The Compound of Mangiferin-Berberine Salt Has Potent Activities in Modulating Lipid and Glucose Metabolisms in HepG2 Cells.

Wang C, Jiang JD, Wu W, Kong WJ - Biomed Res Int (2016)

Effects of MB salt/M/B on glucose production. HepG2 cells were treated with different concentrations of MB salt (a) or an equal concentration of MB salt/M/B (b) for 24 h. Alternatively, cells were pretreated with CC for 30 min; then MB salt (c), M (d), or B (e) was added and incubated for 24 h. DMSO (0.1%) was used as control. After treatment, culture media were discarded; cells were loaded with the glucose production medium as described in Section 2. Four hours later, glucose levels in the supernatant were determined, normalized to protein concentrations, and presented as percentages of DMSO. Values are mean ± SD of 3 separate experiments; ∗p < 0.05 and ∗∗p < 0.01 versus that of DMSO; $p < 0.05 versus that of M alone or B alone in (b); #p < 0.05 and ##p < 0.01 versus that of MB salt alone (c), M alone (d), or B alone (e).
© Copyright Policy
Related In: Results  -  Collection

License
Show All Figures
getmorefigures.php?uid=PMC4829696&req=5

fig8: Effects of MB salt/M/B on glucose production. HepG2 cells were treated with different concentrations of MB salt (a) or an equal concentration of MB salt/M/B (b) for 24 h. Alternatively, cells were pretreated with CC for 30 min; then MB salt (c), M (d), or B (e) was added and incubated for 24 h. DMSO (0.1%) was used as control. After treatment, culture media were discarded; cells were loaded with the glucose production medium as described in Section 2. Four hours later, glucose levels in the supernatant were determined, normalized to protein concentrations, and presented as percentages of DMSO. Values are mean ± SD of 3 separate experiments; ∗p < 0.05 and ∗∗p < 0.01 versus that of DMSO; $p < 0.05 versus that of M alone or B alone in (b); #p < 0.05 and ##p < 0.01 versus that of MB salt alone (c), M alone (d), or B alone (e).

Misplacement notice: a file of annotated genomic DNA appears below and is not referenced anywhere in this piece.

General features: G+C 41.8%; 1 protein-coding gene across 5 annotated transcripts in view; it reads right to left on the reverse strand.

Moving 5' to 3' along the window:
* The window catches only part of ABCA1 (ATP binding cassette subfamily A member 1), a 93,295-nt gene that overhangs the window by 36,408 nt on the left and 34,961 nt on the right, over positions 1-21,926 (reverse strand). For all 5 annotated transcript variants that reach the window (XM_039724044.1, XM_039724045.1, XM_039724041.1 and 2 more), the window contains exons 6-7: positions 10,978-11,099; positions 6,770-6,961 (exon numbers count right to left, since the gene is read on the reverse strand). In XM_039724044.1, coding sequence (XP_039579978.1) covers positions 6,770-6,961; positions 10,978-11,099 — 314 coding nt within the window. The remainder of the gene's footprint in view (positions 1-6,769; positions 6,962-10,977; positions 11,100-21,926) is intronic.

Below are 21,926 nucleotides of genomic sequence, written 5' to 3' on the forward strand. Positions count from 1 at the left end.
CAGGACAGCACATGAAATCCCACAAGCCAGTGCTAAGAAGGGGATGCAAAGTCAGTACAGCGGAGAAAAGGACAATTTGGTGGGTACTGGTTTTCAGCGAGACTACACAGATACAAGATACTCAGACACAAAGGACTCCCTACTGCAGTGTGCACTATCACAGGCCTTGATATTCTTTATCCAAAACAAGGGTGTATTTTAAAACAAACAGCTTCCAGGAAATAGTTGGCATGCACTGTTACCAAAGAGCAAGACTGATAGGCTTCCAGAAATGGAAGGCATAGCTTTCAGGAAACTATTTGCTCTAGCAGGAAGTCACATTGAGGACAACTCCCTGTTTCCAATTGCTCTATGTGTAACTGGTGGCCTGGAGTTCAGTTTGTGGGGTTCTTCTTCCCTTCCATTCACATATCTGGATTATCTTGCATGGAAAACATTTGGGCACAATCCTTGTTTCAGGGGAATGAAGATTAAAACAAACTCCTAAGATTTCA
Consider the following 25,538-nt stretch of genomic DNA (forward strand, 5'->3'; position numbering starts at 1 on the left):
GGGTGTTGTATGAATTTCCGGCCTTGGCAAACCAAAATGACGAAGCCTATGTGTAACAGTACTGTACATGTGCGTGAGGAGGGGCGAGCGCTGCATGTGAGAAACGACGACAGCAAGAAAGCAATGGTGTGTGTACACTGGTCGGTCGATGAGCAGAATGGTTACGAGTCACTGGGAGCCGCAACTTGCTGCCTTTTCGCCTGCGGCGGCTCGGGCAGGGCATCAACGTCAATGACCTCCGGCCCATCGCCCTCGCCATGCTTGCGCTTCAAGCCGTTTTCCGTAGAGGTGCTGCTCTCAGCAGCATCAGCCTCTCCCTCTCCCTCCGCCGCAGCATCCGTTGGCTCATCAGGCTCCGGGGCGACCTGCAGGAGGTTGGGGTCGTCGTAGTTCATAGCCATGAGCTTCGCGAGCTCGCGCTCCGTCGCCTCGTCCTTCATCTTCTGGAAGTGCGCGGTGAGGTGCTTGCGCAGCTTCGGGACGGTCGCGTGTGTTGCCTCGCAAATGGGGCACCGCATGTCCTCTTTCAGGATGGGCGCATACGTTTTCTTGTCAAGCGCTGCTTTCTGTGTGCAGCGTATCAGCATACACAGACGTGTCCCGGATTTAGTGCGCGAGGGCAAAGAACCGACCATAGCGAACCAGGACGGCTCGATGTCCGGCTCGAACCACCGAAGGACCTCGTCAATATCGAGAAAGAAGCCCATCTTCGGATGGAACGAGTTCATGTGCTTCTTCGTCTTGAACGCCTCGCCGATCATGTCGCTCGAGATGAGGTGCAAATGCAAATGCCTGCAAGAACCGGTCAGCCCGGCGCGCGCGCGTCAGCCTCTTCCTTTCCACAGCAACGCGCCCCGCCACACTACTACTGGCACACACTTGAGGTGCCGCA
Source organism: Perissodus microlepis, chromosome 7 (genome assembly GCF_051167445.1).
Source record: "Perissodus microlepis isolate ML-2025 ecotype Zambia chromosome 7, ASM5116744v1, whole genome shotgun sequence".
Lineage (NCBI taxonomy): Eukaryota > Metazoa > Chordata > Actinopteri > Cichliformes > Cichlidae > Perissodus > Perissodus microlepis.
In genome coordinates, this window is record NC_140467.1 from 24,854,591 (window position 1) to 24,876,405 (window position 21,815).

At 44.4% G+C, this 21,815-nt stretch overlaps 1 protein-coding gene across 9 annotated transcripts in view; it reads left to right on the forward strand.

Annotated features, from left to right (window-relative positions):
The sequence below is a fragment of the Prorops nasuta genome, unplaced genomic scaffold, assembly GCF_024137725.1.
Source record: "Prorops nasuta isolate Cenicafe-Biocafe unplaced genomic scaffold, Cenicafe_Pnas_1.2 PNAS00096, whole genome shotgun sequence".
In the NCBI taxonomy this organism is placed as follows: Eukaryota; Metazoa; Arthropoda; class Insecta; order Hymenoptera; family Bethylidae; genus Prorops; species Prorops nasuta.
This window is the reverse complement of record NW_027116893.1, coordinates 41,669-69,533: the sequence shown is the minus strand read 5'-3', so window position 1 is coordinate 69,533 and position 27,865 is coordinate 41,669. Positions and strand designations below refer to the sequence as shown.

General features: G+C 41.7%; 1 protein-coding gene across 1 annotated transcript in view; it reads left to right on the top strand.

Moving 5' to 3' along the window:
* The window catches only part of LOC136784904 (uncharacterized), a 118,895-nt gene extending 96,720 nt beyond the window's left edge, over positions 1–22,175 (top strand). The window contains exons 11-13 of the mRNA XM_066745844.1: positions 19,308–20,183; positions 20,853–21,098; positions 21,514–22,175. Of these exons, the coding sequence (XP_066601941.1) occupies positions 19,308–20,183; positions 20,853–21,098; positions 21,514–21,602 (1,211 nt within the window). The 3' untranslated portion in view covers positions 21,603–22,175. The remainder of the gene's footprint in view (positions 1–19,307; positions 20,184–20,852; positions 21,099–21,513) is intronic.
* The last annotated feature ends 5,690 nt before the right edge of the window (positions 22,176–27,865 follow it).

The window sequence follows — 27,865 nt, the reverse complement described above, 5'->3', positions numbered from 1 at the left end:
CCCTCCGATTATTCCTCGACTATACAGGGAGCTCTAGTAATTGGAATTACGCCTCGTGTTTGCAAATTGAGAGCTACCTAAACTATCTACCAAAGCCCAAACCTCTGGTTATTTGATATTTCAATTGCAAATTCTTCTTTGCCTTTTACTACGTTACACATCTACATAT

Mentions: AMPK activation was proved to inhibit gluconeogenesis [19], so we also determined the influences of these compounds on gluconeogenesis. As shown in Figure 8(a), MB salt inhibited glucose production dose-dependently in HepG2 cells. Accordingly, the expression levels of phosphoenolpyruvate carboxykinase (PEPCK)/glucose-6-phosphatase (G6Pase), two key enzymes of the gluconeogenesis pathway, were greatly downregulated by MB salt (Figure 9(a)). When administered at an equal molar concentration, MB salt had stronger activities in inhibiting glucose production (Figure 8(b)) and downregulating PEPCK/G6Pase (Figure 9(b)) than M or B alone (p < 0.05). Furthermore, unlike glucose consumption, the suppressing activities of MB salt/M/B on glucose production (Figures 8(c), 8(d), and 8(e)) and PEPCK/G6Pase expression (Figure 9(c) and data not shown) were totally abolished by CC. These results prove that MB salt suppresses gluconeogenesis in HepG2 cells through AMPK activation, and its efficacies are more potent than M or B alone.

Bottom Line: The above activities of MB salt were AMPK dependent and were superior to those of M or B when administered at an equal molar concentration.MB salt enhanced basal and insulin-stimulated glucose consumption and suppressed gluconeogenesis more potently than M or B alone.Our results may support MB salt as a new kind of agent for the development of novel lipid or glucose-lowering drugs in the future.

View Article: PubMed Central - PubMed

Affiliation: Department of Virology, Institute of Medicinal Biotechnology, Chinese Academy of Medical Sciences and Peking Union Medical College, Beijing 100050, China.

ABSTRACT
The mangiferin-berberine (MB) salt was synthesized by ionic bonding of mangiferin (M) and berberine (B) at an equal molecular ratio. This study aimed to investigate the activities of MB salt in modulating lipid and glucose metabolisms in HepG2 cells. After 24 h treatment of the studying compounds, cellular AMP-activated protein kinase α (AMPKα)/acetyl-CoA carboxylase (ACC) protein levels and carnitine palmitoyltransferase (CPT) 1 activities, intracellular lipid contents, mRNA expression levels of target genes, glucose consumption, and glucose production amounts were determined. Compound C (CC) was used in the blocking experiments. Our results showed that MB salt increased p-AMPKα (Thr172)/p-ACC (Ser79) levels and CPT1 activity and suppressed oleic acid- (OA-) induced lipid accumulation and upregulation of lipogenic genes potently in HepG2 cells. The above activities of MB salt were AMPK dependent and were superior to those of M or B when administered at an equal molar concentration. MB salt enhanced basal and insulin-stimulated glucose consumption and suppressed gluconeogenesis more potently than M or B alone. The inhibiting activity of MB salt on cellular gluconeogenesis was AMPK dependent. Our results may support MB salt as a new kind of agent for the development of novel lipid or glucose-lowering drugs in the future.

No MeSH data available.


Related in: MedlinePlus